Instead of buying a high-pressure compressor when only a small volume of compressed air is needed, consider using an air-to-air intensifier. Air-to-air intensifiers are small self-contained units that operate automatically as long as they have a supply of compressed air. Figure 13-30 shows a generic schematic of a simple air-to-air intensifier made from stock cylinders and valving. The arrangement has two cylinders connected at their rod ends and mounted on a beam, with limit switches or limit valves, a directional control valve, and four check valves. As long as compressed air is supplied to the intensifier, it takes in atmospheric air, compresses it, and sends it to a receiver and/or the system.

Fig 13-30









As the cylinders in Figure 13-30 stroke to the left, the intensifier takes in atmospheric air at the cap end of the 3.0-in. bore cylinder. Compressed air discharges from the rod end to a high-pressure receiver. After the cylinders fully stroke to the left, a limit valve pilot-shifts the directional control valve to stroke the cylinders to the right. When the cylinders stroke to the right, the opposite check valves take in and discharge air. Reciprocation continues until outlet pressure from the 3.0-in. cylinder reaches approximately twice the inlet pressure at the 4.0-in. bore cylinder.

The piping arrangement in Figure 13-30 produces less intensified air per compressor horsepower than the circuits in Figures 13-31 and 13-32. Taking in and compressing atmospheric air to a higher pressure gives a minimal high-pressure volume for each stroke. When compressing a gas, reducing volume by one half doubles absolute pressure. If the 3-in. bore cylinder has a 6-in. stroke and intake pressure is 14 psia, then as the cylinder moves through 3 in. of stroke, pressure climbs to 28 psia. As the 3-in. bore cylinder continues to stroke, pressure goes to 56 psia 1.5 in. from the end and to 112 psia 0.75 in. from the end. The cylinder finally starts discharging 160-psia air about 0.625 in. from the end of its stroke. Volume entering the high-pressure receiver is minimal for each stroke, and continues to decrease as the pressure level increases.

Fig 13-31








Using shop-air pressure in the intensifying cylinder, Figures 13-31 and -32, greatly reduces this high-pressure/low-flow problem. First, the high-pressure receiver starts with 80 psig and the air in the intensifying cylinder starts at 94 psia. This circuit discharges intensified air for more than half its stroke, making it a smaller, more-efficient package.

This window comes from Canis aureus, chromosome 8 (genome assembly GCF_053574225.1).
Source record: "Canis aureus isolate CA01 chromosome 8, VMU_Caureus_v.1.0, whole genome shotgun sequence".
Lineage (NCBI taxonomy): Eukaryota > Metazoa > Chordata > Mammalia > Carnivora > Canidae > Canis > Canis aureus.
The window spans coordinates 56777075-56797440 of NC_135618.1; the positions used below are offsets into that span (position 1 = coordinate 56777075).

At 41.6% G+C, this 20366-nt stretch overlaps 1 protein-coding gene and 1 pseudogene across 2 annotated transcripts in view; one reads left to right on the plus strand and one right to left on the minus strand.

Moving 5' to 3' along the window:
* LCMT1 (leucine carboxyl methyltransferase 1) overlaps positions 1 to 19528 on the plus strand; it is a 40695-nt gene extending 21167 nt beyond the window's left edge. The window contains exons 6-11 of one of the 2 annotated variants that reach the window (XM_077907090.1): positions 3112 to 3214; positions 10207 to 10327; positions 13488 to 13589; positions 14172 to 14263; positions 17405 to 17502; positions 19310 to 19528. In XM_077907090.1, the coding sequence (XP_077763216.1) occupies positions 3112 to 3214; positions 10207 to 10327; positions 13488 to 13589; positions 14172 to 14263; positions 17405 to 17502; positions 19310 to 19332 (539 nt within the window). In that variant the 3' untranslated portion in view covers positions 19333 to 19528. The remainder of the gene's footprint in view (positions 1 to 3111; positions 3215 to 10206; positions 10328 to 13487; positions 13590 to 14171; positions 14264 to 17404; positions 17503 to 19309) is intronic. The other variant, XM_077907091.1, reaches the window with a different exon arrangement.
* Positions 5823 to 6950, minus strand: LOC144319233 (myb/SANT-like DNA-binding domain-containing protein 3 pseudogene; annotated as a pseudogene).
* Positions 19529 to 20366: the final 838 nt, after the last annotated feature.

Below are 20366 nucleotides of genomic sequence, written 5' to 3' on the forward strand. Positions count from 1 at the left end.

Notice also, the approximately 2:1 intensification from a 4-in. cylinder driving a 4-in. cylinder. This is possible because two areas, pressurized by shop air, push against one area of the intensifier cylinder. The actual intensification of the unit in Figure 13-31 is 2.06:1 when stroking to the left, and 1.93:1 when stroking to the right.

Fig 13-32







For higher pressure use a smaller-bore intensifier cylinder or a larger-bore driving cylinder. Figure 13-32 depicts a 4-in. bore driving cylinder and a 2-in. bore intensifier cylinder. This combination increases inlet air pressure about five times. The actual intensification ratios are 6.33:1 as the cylinders stroke left, and 4.74:1 as the cylinders stroke right.

When specifying cylinders to build an air-to-air intensifier, be careful not exceed their pressure rating. Pre-lubed cylinders are best for this type of operation because they keep excess lubricator oil out of the high-pressure circuit.

As an air-to-air intensifier pumps air to a maximum pressure, the volume decreases as the pressure increases. It is best to operate the intensifier to produce a pressure 15 to 20% higher than the system needs, with a regulator to set the maximum pressure at the work.